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The Future of Florida Produce Industry

By Michael Collins, June 18, 2019

Tags: Produce

Let’s talk a little about the state of Florida’s agriculture, and what’s in store for the Sunshine State in the future. Obviously, a few things come to mind when you think of Florida produce. Your mind more likely than not jumps straight to citrus, as it does account for a major portion of Florida’s produce industry. However, Florida is facing some issues that are more regulatory in nature.

Trade has been the primary focus for the Florida Fruit and Vegetable Association for quite some time. In 2018, The US-Mexico-Canada Agreement trade pact signed by President Donald Trump is devoid of trade reform details to allow Florida’s produce growers to make their cases against Mexico which routinely distribute cheap produce within the U.S. markets during peak growing season. The potential light at the end of the tunnel is that a chunk of Florida’s elected officials, who are abundantly aware of the situation which has plagued the Florida produce industry, have introduced the Defending Domestic Produce Production Act. This is great news for the FFVA which is in full support of the act.

This piece of legislation has gained significant traction as several additional lawmakers have backed the bill as co-sponsors. The bill will serve as a major source of trade relief for specialty crop producers in Florida and the Southeast region. The FFVA is gearing up for its next annual convention in which they will introduce their Director of Science and Regulatory Affairs, Mike Aerts, as a new chair member of the Minor Crop Farmer Alliance, replacing the previous title holder as result of his retirement. The organization hopes his appointment will see the betterment of Florida’s produce industry, and the resurgence of growth and production overall.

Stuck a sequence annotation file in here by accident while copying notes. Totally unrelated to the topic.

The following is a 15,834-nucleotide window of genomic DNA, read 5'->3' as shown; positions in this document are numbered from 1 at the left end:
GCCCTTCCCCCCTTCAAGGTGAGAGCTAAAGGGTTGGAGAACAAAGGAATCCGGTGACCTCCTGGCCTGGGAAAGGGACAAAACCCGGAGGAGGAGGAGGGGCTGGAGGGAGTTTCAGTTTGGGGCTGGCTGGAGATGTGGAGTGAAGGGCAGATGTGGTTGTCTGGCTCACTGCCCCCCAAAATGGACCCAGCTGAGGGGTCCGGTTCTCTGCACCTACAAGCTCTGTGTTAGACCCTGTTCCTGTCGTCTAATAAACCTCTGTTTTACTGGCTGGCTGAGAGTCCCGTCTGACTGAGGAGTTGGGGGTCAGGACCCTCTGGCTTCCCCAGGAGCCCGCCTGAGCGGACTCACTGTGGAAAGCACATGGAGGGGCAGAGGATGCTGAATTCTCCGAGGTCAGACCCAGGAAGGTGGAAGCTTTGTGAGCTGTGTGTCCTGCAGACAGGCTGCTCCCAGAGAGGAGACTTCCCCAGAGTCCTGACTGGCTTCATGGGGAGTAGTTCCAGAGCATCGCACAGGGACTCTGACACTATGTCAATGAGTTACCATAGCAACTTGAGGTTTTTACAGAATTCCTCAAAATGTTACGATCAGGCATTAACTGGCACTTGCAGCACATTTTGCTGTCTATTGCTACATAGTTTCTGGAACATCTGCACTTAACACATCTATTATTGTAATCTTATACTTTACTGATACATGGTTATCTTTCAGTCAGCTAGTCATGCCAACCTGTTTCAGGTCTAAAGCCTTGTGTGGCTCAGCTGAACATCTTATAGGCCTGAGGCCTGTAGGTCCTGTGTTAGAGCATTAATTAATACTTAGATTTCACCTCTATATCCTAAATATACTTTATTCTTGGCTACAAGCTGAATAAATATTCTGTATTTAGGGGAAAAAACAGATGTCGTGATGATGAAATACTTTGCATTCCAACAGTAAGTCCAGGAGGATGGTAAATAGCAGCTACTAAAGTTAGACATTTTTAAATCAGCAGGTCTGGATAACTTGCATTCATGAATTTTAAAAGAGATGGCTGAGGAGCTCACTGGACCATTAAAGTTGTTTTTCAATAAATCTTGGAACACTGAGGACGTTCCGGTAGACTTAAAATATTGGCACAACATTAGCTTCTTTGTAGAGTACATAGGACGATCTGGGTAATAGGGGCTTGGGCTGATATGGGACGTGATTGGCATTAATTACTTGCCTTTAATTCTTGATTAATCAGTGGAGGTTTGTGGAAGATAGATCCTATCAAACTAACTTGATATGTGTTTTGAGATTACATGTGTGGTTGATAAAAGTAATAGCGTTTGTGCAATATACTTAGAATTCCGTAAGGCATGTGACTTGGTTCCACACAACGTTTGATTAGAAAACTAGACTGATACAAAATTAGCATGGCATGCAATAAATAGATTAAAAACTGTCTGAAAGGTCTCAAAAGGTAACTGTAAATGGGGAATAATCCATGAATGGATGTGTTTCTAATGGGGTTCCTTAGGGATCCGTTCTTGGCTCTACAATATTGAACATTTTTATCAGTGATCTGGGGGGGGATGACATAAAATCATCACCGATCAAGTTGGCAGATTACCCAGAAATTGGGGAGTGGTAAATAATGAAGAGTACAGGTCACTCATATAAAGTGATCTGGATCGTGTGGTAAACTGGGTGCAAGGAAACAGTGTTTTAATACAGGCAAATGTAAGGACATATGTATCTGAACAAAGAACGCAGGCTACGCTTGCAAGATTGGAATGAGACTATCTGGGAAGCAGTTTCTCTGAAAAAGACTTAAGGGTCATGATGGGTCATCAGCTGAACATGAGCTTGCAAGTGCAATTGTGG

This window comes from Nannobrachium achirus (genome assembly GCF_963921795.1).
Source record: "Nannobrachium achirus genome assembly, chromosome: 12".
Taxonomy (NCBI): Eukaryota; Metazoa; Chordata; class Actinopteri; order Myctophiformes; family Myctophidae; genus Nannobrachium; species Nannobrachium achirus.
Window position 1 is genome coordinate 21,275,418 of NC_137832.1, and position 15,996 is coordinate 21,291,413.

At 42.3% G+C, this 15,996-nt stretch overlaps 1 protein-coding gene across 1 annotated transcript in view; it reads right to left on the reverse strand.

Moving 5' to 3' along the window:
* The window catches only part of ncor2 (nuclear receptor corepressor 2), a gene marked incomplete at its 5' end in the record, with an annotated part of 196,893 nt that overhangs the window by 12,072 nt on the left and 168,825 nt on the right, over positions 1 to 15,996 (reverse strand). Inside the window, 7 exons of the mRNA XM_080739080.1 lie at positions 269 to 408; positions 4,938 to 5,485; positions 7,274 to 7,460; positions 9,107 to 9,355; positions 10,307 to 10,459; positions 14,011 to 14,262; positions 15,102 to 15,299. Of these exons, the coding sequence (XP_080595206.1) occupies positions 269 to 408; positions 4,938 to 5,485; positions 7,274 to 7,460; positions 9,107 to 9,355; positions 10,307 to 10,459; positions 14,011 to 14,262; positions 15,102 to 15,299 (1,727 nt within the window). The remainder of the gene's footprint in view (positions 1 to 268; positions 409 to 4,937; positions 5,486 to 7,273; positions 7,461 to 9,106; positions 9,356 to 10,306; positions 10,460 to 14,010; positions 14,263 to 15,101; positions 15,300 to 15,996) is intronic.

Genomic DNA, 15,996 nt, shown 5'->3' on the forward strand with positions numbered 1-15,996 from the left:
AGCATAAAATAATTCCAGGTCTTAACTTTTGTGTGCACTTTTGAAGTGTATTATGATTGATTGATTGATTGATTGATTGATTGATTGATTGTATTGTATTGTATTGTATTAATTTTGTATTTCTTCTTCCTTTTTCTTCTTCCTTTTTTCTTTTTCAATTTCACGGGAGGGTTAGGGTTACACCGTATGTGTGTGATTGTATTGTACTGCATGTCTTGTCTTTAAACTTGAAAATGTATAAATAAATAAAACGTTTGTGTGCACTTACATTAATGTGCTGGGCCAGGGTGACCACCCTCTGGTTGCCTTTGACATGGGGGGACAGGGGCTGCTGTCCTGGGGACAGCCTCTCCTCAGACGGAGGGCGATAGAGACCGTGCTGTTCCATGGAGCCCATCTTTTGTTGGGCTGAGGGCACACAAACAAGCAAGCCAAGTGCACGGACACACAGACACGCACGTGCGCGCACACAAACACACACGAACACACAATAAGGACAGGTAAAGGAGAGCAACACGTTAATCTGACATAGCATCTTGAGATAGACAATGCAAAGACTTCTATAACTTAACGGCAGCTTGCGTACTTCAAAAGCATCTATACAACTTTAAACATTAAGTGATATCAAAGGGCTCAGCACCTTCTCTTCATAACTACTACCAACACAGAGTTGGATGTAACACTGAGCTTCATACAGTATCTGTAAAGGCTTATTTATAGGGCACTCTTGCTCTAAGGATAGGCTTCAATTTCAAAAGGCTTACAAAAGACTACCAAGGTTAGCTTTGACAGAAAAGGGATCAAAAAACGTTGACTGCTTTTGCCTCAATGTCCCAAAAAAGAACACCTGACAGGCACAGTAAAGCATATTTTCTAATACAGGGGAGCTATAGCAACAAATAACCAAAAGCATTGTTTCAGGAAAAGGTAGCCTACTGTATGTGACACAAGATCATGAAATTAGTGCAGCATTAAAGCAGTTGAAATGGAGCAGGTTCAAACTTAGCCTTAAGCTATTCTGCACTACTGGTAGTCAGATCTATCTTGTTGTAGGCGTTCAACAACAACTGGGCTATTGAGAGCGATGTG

The FFVA is also staring down the barrel of another hot issue which has plighted the industry recently. Newly imposed tracking rules have hindered perishable produce products from being delivered expeditiously. Members from both the FFVA and the Federal Motor Carrier Safety Administration met in Washington D.C. to discuss the matter in finer details. They reviewed FFVA’s request for a modification to the Hours of Service and Electronic Logging Device rules which in its current state, greatly decreases the rate by which deliveries are completed. They hoped to change the rules specific to the safe transportation of perishable fruits and vegetables.

A representative from the FFVA details the suggested changes and what they predict will happen without their contributions.

“Delays in delivery result in significant impacts on food quality and the safety of perishable fruits and vegetables; delivery delays also contribute to unnecessary food waste,” the memo stated. “The industry wishes to work with FMCSA/DOT [Department of Transportation] in the development of a process that allows delivery of perishable fruits and vegetables to consumers in a safe and timely manner. We emphasize the urgency of this national issue as you consider these changes.”

The FFVA continues to gain support on a petition in circulation that outlines the modification proposals. The FFVA feels confident in their support from those from within and without the industry both nationally and on a state level.

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